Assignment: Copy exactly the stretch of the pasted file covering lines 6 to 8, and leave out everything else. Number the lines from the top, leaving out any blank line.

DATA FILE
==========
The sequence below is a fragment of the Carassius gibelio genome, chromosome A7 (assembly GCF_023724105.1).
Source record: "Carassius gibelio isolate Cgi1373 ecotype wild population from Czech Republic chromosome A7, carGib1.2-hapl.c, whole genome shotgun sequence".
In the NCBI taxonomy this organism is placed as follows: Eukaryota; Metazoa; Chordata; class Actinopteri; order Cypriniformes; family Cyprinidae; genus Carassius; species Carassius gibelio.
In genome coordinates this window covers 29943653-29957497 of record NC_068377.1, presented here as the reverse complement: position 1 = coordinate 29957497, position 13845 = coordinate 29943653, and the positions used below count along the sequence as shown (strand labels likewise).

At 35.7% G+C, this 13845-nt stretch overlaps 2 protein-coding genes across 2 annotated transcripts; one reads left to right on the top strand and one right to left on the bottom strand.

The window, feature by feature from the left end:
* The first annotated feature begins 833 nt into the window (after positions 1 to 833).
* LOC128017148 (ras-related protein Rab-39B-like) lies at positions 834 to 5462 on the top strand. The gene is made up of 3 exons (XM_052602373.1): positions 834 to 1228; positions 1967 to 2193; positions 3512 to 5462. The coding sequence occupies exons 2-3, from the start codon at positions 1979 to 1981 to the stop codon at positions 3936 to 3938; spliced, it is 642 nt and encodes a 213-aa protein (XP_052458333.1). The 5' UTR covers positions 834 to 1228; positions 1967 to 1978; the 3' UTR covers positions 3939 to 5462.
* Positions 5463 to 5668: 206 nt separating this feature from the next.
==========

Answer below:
The window, feature by feature from the left end:
* The first annotated feature begins 833 nt into the window (after positions 1 to 833).
* LOC128017148 (ras-related protein Rab-39B-like) lies at positions 834 to 5462 on the top strand. The gene is made up of 3 exons (XM_052602373.1): positions 834 to 1228; positions 1967 to 2193; positions 3512 to 5462. The coding sequence occupies exons 2-3, from the start codon at positions 1979 to 1981 to the stop codon at positions 3936 to 3938; spliced, it is 642 nt and encodes a 213-aa protein (XP_052458333.1). The 5' UTR covers positions 834 to 1228; positions 1967 to 1978; the 3' UTR covers positions 3939 to 5462.